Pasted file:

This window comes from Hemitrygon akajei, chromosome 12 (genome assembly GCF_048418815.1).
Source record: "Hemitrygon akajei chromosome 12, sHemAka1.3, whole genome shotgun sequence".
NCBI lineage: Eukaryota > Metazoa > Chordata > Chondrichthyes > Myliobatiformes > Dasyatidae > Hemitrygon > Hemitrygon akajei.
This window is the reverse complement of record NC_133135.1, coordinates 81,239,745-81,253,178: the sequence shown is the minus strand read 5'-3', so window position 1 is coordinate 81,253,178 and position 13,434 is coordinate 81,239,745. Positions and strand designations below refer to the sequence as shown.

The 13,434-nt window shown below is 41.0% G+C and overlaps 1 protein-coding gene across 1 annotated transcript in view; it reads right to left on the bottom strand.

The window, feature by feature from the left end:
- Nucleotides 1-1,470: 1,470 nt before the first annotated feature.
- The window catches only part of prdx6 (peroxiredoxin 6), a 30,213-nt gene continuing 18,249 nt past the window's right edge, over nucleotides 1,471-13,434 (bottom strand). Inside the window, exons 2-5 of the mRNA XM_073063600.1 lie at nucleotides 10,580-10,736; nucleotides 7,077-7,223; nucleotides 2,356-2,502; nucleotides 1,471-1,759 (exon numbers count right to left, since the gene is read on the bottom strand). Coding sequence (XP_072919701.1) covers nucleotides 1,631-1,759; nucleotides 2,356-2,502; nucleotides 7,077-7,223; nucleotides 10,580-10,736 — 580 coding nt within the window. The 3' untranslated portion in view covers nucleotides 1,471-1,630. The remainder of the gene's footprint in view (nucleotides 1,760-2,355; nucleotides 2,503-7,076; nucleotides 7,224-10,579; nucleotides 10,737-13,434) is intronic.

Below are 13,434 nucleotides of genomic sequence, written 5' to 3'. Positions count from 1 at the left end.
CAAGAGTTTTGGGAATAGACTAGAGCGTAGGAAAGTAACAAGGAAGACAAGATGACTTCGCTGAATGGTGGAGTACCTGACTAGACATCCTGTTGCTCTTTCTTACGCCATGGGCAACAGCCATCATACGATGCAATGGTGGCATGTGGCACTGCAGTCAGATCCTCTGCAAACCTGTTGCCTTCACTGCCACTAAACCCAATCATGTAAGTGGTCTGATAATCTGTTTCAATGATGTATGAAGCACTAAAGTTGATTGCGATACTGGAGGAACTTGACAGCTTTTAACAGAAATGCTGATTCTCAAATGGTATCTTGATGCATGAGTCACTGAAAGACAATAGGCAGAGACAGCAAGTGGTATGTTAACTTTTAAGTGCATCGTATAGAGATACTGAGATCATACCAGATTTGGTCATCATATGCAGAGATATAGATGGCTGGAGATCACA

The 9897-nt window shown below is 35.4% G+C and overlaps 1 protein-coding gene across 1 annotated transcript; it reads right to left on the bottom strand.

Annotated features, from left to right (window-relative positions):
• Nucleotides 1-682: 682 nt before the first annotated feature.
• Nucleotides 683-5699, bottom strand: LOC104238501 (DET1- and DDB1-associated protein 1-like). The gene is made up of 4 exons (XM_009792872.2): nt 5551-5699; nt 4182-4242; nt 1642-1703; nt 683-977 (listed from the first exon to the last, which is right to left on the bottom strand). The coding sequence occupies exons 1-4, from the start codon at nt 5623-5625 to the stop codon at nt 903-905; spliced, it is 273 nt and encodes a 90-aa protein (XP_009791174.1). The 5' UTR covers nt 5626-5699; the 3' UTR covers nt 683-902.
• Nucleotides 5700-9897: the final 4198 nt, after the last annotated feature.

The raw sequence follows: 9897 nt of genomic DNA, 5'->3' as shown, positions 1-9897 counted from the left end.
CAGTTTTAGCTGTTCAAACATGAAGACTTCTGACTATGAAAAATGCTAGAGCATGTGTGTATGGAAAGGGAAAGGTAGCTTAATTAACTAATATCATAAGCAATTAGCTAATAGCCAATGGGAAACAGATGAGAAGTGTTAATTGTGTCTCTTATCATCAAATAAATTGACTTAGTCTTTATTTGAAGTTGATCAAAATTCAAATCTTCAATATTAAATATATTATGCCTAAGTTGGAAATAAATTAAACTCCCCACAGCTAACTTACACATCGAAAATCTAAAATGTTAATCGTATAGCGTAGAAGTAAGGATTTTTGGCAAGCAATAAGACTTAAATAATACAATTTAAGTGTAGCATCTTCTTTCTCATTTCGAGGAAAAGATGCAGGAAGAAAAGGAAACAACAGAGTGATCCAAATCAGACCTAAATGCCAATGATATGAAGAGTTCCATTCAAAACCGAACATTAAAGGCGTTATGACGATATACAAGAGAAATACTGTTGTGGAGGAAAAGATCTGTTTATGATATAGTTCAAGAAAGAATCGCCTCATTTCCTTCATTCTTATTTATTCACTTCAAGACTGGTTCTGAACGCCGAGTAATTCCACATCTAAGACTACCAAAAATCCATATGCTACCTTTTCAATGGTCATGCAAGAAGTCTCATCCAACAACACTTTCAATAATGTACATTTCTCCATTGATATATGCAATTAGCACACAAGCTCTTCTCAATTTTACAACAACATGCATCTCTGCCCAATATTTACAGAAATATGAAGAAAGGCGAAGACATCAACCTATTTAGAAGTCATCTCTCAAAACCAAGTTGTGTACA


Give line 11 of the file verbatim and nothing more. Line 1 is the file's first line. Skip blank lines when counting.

The 9897-nt window shown below is 35.4% G+C and overlaps 1 protein-coding gene across 1 annotated transcript; it reads right to left on the bottom strand.